AK Yes, I made a lot of installations and actions with this attic.
RC A winged palette appears in a painting from 1974, Resumptio. Why the palette?
AK For me, it was much more powerful than depicting a figure. The palette was a symbol for the spirit, for an idea.
RC The winged palette crops up again in Icarus—Sand of the Brandenburg March (1981). I’m sure everybody knows the story of Icarus, again from Greek mythology, who flies too close to the sun with these wings made by his father, Daedalus, out of feathers and wax.
AK You find that myth all over the world.
RC And the landscape in Icarus, can you explain the significance?
AK The Märkischer Sand is the northeast part of Germany, where the Prussians developed their power. I literally took the sand from my pond—
RC And incorporated it into the painting.
RC I think of these works as antilandscapes, in a way.
AK For me, a landscape is never a landscape, it’s the memory of history. You see the ruins of history in the landscape.
RC Yes. You hack at these things, you burn them, you blacken them, you attack them with sharp instruments, and so on. Sometimes they incorporate straw and sand.
RC It’s also interesting to think about your use of lead.
AK It’s nice to do a wing out of lead because it’s heavy. So it’s contradictory, a paradox, you know?
RC Yes, exactly. Lead is heavy, but also very fluid when brought to a certain temperature.
AK With lead, you can do what you want. It’s a wonderful material. In alchemy it’s called the prima materia and it’s the first step to get to gold. All alchemists started with lead.
RC You have long included books in your practice.
AK Sixty percent of my work is books. I don’t print them, they’re unique.
RC Unique books, yes, one-offs.
AK I have a lot of them still in my personal collection.
RC You started off by making actual books, book works, but of course you also make sculptures of books in lead.
AK The first time I had the idea to add wings to a book was in 1985. The book looks like it belongs in a church.
RC Like a lectern.
It’s nice to do a wing out of lead because it’s heavy. So it’s contradictory, a paradox.Anselm Kiefer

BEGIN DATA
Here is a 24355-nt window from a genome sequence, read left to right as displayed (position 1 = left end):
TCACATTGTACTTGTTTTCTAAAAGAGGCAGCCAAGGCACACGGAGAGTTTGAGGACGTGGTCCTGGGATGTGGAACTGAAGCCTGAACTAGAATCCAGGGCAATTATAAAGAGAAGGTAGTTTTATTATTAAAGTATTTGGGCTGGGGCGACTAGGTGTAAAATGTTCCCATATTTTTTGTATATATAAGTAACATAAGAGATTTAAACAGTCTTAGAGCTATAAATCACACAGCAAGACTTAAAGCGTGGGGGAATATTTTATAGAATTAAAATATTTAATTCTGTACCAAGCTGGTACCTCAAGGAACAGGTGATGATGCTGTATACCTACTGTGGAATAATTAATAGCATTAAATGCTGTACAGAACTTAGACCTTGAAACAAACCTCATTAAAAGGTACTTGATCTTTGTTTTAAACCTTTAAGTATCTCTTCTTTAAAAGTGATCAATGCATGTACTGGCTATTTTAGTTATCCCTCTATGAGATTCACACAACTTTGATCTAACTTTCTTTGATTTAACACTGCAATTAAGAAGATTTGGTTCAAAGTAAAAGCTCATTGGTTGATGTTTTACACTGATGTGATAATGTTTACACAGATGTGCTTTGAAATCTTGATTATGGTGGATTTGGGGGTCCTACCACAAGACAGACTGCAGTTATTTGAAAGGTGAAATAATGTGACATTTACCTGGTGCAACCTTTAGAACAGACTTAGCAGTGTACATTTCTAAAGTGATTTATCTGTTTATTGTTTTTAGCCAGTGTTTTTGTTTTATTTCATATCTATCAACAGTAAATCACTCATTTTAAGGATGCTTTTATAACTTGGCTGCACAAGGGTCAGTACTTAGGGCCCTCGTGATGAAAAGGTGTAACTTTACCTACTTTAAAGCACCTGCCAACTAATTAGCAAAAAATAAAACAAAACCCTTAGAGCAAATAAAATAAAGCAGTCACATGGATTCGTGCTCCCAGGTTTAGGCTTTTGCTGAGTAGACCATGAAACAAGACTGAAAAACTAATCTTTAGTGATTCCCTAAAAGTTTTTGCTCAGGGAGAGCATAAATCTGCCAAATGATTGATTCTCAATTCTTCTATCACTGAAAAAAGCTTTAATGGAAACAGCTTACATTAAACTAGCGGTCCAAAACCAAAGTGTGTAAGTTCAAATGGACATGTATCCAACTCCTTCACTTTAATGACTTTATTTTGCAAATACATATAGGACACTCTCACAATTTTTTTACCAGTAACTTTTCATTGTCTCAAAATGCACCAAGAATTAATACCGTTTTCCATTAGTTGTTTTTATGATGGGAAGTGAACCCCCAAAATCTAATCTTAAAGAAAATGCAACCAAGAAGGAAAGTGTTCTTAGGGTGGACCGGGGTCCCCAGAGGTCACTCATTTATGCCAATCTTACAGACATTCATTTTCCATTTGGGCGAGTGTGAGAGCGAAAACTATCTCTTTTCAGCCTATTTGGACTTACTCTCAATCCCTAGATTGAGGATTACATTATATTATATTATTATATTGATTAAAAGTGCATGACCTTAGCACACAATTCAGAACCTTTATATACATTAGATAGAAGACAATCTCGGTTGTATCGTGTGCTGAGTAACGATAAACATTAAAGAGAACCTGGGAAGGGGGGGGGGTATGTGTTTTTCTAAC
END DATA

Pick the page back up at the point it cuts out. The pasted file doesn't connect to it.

AK The book is a symbol of wisdom that can travel all over the world—
RC It’s a universal symbol.
AK —It holds wisdom, a Bibliothek. And when you combine it with wings, it’s about wisdom that goes around the world.
RC Last year you had an exhibition in Copenhagen, dedicated to the French writer Céline—
AK For Louis-Ferdinand Céline: Voyage au bout de la nuit.
RC —an extraordinary story of World War I. And in that exhibition lead spoke of life, of regeneration.
AK Yes, and it’s a paradox to create a lead airplane. Lead never flies, you know? It’s too heavy.
RC They weren’t real aircraft but were based on real ones—they were lead versions of fighter planes.
AK I just invented them.
RC Sunflowers sprout out of them.
AK And poppies. And I called it Mohn und Gedächtnis, poppy and memory.
RC Oh, after the poet Paul Celan.
AK From Celan.
RC And the landscapes that were shown are of deserts—
AK Yes. I once walked through the Sahara for three weeks, and I took a lot of photos, and these are the landscapes. And there are sunflower seeds glued on, so the seeds could be waiting for rain in the desert. Or they could also be stars.
RC It was a powerful installation. Let’s wrap up by talking about your very early work. There was a series you called Besetzungen [Occupations, 1969]. They’re staged photographs of yourself doing the Nazi salute in a number of European cities—in the Colosseum in Rome, for example—some but not all of which had been occupied by the Germans during World War II.
AK Not Italy, they collaborated. It wasn’t occupied until later. Switzerland wasn’t occupied—but I occupied Switzerland!
RC What I think you were doing in Besetzungen—correct me if I’m wrong—was, in this provocative way, confronting the collective amnesia that you experienced among your parents’ generation in Germany.
AK I had no idea what happened, you know? And I wanted to know what this was. I found a recording, something the Americans made to educate the Germans. It had a lot of quotes from Hitler, Goebbels, you know. And I was fascinated by these Hitler speeches. I was born during the war, so this was my first naive understanding about what had happened, about my history.
RC You were faced with a kind of collective denial or repression among your parents’ generation.
AK Yes, sure.
RC What did people think of you? What was the reaction when these photos were published?
AK Oh, it was horrible. The Germans thought I was a neofascist. I made Besetzungen to graduate, and today it’s the first work I accept as mine. Everything before it was student work. And my professor had a difficult job [laughs]. There was one teacher in the school who had been in a concentration camp. He was the only one who understood the work—he said, “That’s good.” And you know, I made my career in America, not in Germany. All the Jews who had fled to America, they understood this.
RC Many of your works are in public collections in the United States. When was your first show in New York?
AK It was in 1981, with Marian Goodman.
RC It seems to me that the memory of war and its aftermath have been following you since you were a child.
AK Yes, I was born in ruins. I was born in the cellar of the hospital because our house was bombed that night.
RC So you’re very lucky to be alive.
AK As a young boy, I always played in ruins. I had no toys but I had old bricks. For me, ruins are the beginning of something new. Not the end, the beginning.
Artwork © Anselm Kiefer